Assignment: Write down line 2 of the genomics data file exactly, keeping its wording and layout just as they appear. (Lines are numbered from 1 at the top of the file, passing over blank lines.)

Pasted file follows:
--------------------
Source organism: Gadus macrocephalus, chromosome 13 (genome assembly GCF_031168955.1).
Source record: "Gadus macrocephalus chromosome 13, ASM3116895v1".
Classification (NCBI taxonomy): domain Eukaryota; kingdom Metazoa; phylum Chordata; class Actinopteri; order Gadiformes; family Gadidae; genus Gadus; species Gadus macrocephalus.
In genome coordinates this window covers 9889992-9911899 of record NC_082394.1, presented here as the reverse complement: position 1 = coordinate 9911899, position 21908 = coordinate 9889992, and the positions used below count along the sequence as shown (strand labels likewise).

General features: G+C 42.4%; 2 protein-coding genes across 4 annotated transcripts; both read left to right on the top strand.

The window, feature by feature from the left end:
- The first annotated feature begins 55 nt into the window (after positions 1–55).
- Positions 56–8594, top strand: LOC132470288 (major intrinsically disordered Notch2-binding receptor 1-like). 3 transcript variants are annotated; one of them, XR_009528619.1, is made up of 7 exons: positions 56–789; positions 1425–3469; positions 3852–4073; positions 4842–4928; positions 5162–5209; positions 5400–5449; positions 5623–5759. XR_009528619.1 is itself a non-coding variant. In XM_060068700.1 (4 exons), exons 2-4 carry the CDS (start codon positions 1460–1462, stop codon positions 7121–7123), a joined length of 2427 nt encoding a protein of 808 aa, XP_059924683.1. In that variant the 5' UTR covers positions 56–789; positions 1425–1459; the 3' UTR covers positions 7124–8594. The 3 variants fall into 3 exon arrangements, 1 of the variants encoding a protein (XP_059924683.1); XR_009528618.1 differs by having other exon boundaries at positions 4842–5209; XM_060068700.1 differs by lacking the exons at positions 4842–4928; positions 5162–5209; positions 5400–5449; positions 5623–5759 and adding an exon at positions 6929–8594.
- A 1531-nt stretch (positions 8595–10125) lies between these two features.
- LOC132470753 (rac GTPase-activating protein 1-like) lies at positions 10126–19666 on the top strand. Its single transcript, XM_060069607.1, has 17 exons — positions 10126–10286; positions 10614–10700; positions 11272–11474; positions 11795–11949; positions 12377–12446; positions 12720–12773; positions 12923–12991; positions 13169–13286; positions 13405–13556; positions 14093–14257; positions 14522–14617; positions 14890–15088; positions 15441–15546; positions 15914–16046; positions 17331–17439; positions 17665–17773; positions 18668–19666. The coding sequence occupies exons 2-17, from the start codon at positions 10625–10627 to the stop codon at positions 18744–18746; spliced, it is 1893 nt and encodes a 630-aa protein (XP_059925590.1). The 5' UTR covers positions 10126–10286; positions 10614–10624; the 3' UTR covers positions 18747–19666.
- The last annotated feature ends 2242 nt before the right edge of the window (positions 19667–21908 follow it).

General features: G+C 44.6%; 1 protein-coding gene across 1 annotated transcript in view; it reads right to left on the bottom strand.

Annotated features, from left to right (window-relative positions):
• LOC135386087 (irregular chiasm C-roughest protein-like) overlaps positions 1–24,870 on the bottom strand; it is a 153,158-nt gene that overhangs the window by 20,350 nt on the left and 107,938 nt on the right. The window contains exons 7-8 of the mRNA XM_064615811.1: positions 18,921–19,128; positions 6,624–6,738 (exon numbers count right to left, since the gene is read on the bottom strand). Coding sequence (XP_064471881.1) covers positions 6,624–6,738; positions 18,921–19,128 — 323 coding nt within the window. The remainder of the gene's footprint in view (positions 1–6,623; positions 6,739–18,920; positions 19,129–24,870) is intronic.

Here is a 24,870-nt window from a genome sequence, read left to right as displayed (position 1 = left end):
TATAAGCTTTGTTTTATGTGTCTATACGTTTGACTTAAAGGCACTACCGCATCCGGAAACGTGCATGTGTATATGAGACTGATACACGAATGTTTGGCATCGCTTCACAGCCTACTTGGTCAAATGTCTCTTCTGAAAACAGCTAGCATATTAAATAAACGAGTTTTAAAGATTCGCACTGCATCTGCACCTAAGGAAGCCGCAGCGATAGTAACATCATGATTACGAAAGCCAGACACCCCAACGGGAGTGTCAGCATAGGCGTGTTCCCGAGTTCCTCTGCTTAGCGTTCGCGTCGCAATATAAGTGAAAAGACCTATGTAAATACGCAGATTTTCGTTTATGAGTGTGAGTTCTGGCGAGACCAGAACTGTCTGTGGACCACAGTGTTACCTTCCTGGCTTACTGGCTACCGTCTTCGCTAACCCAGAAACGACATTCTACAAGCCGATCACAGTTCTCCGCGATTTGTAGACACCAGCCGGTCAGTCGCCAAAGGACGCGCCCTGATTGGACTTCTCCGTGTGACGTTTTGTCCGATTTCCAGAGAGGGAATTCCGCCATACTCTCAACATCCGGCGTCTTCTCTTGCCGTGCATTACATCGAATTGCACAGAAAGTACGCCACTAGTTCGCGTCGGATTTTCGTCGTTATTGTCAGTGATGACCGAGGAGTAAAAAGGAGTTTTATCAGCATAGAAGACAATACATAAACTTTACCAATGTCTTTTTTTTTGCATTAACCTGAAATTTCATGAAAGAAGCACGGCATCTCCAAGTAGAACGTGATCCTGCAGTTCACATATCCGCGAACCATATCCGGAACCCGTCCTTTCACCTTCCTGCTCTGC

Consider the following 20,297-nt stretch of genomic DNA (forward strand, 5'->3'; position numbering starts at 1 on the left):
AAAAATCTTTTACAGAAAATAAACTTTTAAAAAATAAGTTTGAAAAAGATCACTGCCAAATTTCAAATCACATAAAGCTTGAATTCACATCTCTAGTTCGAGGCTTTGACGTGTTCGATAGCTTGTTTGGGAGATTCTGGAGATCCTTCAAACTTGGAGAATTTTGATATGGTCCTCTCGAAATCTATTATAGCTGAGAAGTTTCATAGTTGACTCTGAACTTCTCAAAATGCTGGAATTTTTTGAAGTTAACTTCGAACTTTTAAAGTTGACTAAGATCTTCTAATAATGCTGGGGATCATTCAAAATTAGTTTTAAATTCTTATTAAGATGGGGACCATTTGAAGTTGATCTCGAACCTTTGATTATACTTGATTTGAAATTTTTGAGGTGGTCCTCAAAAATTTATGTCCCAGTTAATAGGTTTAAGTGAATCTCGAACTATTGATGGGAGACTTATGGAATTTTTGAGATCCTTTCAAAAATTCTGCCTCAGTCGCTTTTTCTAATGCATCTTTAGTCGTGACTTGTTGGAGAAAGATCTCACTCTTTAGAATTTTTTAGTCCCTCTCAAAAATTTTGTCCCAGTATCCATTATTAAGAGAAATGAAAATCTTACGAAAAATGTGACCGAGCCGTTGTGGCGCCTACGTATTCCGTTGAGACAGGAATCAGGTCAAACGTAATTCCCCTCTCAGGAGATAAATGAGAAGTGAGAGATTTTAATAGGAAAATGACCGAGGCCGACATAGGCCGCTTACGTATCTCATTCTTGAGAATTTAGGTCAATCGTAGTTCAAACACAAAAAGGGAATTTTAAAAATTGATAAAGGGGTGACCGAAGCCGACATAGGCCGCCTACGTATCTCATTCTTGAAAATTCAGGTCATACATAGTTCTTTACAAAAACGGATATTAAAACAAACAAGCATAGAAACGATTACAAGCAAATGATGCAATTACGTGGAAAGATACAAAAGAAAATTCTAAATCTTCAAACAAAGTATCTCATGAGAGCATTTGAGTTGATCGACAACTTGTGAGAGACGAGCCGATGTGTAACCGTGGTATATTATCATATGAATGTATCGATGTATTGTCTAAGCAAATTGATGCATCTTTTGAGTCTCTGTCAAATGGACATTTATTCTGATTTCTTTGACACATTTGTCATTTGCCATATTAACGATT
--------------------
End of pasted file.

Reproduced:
Source record: "Gadus macrocephalus chromosome 13, ASM3116895v1".